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Mixtape #4 : Miniatures

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This new mixtape began life as one of my playlists on iTunes, which simply specified that it should only include tracks under two minutes in duration. Surprisingly, 815 tracks from my music library fulfil this criteria, amounting to over 15 hours of music. Not surprisingly, this playlist makes for an eclectic and surreal listen, while at the same time providing a kind of ‘distillation’ of the music that i love. Here then, is a selection from that playlist, with a slight emphasis on music i’ve listened to more recently; almost 70 minutes of music stitched together with the aid of a variety of delightful advertisement spots by the wonderful and very innovative Raymond Scott. What this lot tells you about my music collection is anyone’s guess…

Here’s the complete tracklisting: Read more

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Mixtape #2 : Late Night (again)

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While it’s not my intention to create a series of mixtape each intended to be listened to late at night, this new mix again has that in mind. Perhaps i’m just drawn to nocturnal kinds of music; or perhaps it is i that is nocturnal and not the music. Either way, i think the following selection is particularly special during the darkest hours of night. Everything comes from my listening within the last few months, 60 minutes of music stitched together with the remarkable loops that are embedded within the equally remarkable Buddha Machine. Enjoy…

Here’s the full tracklisting: Read more

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Elsiane: strange, radiant pain

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For years, i’ve had a penchant for female singers with unconventional voices. This is, i suspect, as much to do with the fact that such singers usually surround their voice with equally unconventional sounds, as with the actual voices themselves. The list is considerable: Clodagh Simonds (Fovea Hex), Liz Fraser (Cocteau Twins/This Mortal Coil), Toni Halliday (Curve), Sierra and Bianca Casady (CocoRosie), Imogen Heap, Joanna Newsom, Anne Marie Almedal (AM and the UV), Claudia Brücken (Onetwo/Propaganda), Beth Gibbons (Portishead), Emiliana Torrini, Björk, Tori Amos, Ute Wassermann, and i’d even include t.A.T.u.’s Yulia Volkova, although she’s rather more mainstream. Perhaps the most significant aspect of these singers’ appeal, though, is in their ability – fuelled by their unconventionality – to bring a new kind of expressive power to songs, a power that is often extremely direct and moving.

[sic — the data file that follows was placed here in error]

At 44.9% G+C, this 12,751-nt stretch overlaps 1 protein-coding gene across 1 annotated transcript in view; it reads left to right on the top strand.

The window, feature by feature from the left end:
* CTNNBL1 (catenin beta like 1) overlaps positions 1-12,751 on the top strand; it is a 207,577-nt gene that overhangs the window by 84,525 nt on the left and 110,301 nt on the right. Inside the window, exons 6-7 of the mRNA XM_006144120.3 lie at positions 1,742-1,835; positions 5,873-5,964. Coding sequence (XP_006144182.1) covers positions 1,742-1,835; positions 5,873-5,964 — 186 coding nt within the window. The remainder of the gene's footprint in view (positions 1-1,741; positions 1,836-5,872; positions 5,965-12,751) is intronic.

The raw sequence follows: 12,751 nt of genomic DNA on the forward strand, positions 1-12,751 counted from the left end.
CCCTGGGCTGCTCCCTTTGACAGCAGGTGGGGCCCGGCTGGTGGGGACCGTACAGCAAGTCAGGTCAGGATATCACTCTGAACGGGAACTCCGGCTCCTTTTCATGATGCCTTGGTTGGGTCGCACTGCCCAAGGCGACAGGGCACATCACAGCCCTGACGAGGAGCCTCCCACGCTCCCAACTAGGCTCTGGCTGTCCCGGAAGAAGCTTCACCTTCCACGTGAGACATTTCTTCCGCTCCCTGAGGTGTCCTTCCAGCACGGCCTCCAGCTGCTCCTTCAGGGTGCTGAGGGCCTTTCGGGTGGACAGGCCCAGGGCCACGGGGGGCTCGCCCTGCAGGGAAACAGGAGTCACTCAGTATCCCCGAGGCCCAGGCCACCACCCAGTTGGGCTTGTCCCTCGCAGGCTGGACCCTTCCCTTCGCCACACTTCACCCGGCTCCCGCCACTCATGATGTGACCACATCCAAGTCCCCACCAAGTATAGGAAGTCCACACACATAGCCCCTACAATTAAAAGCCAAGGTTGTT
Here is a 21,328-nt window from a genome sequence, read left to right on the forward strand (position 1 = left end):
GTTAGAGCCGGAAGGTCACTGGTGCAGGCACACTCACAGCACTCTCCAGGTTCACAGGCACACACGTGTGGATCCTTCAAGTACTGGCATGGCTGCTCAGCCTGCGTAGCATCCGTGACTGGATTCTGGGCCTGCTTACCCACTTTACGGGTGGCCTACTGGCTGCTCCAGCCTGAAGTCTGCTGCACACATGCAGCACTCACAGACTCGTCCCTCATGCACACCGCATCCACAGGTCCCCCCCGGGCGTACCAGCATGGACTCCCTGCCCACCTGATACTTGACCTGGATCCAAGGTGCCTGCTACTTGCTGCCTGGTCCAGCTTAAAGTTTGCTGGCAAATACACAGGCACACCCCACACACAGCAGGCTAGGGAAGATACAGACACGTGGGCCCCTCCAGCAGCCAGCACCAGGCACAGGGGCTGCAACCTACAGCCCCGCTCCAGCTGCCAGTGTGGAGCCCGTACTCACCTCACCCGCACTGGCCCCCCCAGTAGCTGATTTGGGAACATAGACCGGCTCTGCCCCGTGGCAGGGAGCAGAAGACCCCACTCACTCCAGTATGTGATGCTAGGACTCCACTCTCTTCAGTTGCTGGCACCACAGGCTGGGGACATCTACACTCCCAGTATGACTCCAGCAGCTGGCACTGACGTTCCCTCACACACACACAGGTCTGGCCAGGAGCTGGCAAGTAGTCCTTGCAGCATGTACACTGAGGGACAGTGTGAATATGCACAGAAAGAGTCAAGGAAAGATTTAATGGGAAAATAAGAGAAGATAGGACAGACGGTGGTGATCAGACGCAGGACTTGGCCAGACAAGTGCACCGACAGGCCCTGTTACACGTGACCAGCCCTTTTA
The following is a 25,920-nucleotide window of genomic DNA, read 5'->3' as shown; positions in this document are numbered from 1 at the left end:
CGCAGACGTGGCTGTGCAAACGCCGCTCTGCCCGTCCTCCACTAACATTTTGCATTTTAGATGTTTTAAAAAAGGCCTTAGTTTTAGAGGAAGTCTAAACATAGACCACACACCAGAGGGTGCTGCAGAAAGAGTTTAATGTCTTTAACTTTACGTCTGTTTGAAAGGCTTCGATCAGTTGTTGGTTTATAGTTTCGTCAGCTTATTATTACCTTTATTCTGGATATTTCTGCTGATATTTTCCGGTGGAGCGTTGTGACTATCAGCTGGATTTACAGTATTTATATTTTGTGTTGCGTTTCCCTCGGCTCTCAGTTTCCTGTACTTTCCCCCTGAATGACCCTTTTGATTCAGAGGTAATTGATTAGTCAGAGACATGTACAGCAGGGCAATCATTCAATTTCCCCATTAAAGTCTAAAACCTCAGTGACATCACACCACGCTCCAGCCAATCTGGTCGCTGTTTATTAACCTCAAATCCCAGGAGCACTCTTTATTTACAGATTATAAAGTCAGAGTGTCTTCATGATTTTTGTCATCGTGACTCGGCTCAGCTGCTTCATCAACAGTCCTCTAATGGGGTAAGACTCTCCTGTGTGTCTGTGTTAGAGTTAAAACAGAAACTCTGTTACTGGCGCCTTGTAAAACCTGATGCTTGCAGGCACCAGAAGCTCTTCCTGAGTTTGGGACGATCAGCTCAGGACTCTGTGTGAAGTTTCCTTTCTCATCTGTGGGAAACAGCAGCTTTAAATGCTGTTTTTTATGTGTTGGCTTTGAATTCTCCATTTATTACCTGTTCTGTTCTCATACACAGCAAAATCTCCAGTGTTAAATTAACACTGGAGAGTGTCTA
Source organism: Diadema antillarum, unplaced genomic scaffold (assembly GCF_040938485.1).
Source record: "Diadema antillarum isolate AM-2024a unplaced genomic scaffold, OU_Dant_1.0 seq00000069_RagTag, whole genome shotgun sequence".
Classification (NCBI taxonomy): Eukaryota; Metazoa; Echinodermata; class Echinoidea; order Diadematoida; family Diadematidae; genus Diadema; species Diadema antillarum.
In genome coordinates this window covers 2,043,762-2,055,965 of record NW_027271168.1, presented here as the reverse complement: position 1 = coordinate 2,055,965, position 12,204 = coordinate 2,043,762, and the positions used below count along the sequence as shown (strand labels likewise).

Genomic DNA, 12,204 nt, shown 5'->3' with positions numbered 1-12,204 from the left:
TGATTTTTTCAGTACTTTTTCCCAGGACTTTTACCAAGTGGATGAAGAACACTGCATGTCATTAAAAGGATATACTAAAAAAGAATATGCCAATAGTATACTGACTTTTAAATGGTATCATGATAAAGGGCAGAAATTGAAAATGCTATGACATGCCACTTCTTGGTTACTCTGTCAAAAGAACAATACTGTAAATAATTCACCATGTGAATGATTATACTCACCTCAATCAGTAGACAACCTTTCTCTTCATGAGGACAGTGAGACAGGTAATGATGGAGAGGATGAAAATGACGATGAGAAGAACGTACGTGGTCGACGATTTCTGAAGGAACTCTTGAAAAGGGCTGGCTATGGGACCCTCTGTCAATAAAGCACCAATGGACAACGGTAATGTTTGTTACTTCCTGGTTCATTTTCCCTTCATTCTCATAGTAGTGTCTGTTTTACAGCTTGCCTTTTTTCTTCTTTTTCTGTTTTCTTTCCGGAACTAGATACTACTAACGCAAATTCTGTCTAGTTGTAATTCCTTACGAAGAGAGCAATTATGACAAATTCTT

A notable omission from the above list – and one of the most rapturous voices i’ve ever heard – is Elsieanne Caplette, one half of the Canadian duo, Elsiane (the name is an amalgam of her and drummer Stephane Sotto’s first names). Apart from anything else, they’re a curiously stylish entity, Caplette’s classical training fusing and fizzling with Sotto’s background in art history. Sonically, they are, literally, breathtaking; it becomes apparent listening to them how often singers don’t really sing, preferring either to murmur within a narrow cluster of notes or meander aimlessly in all directions. Elsiane, on the other hand, are the epitome of cantabile, their melodies singing out the journey that their poetic, intimate lyrics require, at times almost too low for Caplette’s voice, other times squealing high notes, but whether each comes from ecstasy or angst remains ambiguous. Read more